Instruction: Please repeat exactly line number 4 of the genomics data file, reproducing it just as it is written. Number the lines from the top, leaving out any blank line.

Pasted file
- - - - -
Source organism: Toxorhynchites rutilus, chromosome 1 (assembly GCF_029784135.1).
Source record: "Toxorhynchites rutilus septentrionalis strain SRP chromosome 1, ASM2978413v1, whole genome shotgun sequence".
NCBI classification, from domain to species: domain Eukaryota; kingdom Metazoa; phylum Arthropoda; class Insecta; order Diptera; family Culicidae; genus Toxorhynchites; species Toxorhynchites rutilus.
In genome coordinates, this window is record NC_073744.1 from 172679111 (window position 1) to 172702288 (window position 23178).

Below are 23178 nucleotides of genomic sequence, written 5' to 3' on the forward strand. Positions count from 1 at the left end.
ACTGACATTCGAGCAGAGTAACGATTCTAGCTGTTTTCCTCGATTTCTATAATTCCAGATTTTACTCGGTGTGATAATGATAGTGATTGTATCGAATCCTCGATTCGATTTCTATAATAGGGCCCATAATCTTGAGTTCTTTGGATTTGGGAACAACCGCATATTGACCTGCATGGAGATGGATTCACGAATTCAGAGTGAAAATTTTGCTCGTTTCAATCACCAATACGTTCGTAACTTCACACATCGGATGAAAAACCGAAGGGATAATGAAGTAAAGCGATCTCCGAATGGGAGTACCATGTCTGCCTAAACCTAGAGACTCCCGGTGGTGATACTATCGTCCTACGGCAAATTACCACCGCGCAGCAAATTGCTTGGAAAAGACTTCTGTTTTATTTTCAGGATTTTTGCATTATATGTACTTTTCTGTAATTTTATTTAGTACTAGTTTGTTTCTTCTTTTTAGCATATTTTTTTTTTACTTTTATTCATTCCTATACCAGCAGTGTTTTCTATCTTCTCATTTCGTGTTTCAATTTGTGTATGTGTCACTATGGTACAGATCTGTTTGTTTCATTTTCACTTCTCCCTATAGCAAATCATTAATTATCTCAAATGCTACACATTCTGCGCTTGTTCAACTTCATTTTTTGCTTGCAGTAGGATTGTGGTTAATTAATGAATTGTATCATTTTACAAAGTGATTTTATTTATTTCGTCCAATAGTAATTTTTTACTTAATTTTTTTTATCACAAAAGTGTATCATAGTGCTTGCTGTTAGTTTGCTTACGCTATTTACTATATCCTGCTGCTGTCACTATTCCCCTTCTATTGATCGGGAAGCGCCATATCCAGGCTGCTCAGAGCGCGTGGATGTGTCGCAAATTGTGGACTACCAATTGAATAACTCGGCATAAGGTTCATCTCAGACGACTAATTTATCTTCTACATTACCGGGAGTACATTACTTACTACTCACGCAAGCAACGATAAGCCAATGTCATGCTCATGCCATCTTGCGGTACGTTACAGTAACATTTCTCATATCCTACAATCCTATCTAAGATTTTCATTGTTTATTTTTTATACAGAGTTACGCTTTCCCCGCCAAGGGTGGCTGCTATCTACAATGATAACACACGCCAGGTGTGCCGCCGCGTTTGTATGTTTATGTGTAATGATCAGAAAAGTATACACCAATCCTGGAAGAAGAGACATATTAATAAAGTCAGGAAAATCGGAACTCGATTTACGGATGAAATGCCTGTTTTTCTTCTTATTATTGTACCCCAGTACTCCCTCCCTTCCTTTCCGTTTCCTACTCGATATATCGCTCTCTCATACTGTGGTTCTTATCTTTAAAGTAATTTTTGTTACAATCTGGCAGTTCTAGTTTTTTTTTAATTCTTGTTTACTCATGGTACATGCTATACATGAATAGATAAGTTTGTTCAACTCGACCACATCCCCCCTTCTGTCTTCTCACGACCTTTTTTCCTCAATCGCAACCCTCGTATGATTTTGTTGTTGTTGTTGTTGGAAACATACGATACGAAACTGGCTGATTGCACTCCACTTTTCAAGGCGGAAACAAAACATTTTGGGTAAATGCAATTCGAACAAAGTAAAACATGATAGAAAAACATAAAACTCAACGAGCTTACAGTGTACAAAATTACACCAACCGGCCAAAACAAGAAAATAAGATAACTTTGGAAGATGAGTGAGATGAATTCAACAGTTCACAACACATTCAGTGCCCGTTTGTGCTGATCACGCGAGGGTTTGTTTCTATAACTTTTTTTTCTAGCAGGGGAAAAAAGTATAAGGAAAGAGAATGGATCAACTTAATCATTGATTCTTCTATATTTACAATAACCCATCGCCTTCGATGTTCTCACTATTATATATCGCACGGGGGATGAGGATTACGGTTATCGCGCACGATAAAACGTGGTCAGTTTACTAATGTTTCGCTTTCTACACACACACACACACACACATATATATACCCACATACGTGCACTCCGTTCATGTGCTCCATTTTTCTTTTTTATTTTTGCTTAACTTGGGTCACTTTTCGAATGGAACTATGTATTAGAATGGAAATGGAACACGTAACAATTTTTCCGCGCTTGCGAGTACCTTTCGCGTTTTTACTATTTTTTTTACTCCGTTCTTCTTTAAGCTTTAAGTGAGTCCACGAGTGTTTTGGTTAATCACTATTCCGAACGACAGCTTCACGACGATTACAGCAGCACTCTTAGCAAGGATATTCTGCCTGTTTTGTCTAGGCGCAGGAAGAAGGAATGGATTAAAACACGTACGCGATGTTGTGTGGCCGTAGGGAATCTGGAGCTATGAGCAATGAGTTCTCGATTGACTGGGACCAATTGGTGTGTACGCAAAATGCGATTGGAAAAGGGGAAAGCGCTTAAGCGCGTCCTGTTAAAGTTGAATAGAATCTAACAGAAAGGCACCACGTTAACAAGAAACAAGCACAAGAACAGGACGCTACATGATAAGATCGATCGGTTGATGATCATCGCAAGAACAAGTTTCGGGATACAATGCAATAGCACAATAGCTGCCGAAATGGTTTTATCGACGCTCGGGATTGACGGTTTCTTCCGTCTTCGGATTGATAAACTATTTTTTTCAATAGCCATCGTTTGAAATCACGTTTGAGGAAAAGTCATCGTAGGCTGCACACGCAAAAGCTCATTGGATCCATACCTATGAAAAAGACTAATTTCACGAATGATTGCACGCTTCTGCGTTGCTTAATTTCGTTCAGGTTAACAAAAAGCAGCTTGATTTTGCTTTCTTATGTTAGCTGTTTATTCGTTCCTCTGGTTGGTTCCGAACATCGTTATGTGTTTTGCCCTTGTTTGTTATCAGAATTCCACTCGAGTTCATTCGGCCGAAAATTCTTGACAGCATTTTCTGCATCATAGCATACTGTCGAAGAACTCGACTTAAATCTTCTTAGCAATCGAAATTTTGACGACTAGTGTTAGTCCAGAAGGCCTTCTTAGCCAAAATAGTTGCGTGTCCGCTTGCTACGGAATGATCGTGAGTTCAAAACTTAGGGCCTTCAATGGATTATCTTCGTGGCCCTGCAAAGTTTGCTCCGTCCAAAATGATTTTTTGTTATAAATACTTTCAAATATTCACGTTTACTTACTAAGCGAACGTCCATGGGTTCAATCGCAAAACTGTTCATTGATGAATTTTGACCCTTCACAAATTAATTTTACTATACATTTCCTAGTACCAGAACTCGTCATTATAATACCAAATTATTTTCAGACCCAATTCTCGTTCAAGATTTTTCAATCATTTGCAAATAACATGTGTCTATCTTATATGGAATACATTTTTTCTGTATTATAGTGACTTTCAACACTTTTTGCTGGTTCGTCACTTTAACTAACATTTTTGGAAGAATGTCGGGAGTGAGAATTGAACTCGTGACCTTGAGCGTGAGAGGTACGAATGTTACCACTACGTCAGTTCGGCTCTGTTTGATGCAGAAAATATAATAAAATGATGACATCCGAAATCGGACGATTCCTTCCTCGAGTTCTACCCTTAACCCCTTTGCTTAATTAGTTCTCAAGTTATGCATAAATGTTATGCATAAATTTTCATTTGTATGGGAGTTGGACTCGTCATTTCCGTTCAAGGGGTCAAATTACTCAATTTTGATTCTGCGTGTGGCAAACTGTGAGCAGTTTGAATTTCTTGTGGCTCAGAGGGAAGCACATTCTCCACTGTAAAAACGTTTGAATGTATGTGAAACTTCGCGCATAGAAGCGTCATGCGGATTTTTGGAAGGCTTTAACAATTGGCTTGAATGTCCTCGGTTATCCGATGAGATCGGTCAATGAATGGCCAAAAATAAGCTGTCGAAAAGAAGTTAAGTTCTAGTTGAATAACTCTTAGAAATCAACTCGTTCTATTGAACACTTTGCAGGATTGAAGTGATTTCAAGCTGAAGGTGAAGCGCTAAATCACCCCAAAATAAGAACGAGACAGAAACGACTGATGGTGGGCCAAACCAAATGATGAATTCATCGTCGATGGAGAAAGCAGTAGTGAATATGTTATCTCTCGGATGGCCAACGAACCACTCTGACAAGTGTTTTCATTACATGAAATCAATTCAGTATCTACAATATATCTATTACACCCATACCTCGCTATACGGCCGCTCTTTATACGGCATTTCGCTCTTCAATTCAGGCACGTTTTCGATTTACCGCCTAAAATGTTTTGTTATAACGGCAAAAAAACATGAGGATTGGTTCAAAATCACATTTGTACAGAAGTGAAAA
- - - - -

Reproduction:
In genome coordinates, this window is record NC_073744.1 from 172679111 (window position 1) to 172702288 (window position 23178).